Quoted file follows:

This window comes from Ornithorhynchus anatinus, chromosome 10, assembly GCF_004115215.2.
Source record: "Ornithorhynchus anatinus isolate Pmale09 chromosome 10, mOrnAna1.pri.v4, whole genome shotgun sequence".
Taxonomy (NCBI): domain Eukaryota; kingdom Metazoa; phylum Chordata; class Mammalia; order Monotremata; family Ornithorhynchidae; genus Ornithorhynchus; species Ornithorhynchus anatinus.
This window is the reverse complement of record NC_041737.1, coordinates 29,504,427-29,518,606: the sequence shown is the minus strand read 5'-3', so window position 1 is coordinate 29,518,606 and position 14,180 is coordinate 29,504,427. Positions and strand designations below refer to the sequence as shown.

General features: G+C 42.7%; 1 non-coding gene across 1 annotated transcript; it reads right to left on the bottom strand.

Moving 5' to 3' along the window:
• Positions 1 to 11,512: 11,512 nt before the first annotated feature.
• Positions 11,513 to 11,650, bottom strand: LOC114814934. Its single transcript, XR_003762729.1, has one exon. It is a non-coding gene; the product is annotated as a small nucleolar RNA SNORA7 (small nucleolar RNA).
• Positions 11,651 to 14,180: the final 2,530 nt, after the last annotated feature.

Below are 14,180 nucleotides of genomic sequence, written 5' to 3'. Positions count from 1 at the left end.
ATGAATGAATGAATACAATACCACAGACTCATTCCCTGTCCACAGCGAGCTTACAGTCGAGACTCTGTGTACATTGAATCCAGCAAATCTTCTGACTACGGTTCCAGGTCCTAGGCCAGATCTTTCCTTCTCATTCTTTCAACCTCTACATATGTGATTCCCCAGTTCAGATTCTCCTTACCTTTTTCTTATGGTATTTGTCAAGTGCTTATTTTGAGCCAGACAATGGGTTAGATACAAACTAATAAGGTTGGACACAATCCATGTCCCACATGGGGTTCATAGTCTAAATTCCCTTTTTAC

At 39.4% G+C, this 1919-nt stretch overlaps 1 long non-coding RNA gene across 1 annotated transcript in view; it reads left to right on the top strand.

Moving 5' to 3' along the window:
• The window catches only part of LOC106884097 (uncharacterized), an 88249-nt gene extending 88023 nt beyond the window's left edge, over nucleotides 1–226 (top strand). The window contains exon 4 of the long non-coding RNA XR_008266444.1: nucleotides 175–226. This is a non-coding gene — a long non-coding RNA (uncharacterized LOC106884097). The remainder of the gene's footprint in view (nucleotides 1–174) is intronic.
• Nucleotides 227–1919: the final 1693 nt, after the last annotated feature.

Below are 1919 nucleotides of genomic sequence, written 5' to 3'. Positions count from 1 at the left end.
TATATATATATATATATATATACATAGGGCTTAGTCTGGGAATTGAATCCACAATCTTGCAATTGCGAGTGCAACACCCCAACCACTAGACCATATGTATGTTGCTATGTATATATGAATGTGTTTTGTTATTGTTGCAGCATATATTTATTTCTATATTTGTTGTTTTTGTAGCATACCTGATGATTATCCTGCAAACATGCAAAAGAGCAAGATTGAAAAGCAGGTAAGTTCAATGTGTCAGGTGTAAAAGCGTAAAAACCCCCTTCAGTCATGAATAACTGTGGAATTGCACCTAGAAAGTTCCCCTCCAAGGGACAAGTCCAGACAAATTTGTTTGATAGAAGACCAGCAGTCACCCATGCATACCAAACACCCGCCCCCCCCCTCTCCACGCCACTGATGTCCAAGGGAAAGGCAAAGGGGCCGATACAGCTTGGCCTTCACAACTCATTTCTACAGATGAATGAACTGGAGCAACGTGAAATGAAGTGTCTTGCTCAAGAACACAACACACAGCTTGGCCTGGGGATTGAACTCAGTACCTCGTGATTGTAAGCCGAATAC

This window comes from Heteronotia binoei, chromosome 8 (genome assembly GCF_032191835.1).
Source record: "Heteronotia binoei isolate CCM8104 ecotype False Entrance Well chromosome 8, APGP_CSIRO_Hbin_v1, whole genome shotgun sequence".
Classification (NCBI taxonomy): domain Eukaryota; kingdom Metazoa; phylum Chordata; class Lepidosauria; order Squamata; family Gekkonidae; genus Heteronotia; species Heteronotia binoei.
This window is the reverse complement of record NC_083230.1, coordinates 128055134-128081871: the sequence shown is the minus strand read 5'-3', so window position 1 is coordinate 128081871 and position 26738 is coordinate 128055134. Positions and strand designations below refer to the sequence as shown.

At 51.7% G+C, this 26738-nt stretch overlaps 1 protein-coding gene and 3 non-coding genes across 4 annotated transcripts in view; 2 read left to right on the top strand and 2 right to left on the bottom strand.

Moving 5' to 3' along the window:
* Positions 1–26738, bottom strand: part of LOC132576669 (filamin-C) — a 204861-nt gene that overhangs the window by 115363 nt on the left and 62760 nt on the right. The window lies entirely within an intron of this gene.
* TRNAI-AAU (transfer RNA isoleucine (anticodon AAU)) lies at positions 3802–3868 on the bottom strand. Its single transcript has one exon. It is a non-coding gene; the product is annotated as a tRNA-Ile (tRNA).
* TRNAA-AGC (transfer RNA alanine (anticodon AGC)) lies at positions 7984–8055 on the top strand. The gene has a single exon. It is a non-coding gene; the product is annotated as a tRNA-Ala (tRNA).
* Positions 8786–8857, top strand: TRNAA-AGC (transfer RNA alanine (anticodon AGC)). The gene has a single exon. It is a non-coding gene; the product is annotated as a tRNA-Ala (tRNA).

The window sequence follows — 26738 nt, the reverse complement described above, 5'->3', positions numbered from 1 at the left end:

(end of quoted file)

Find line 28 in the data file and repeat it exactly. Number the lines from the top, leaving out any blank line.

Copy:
The window sequence follows — 26738 nt, the reverse complement described above, 5'->3', positions numbered from 1 at the left end: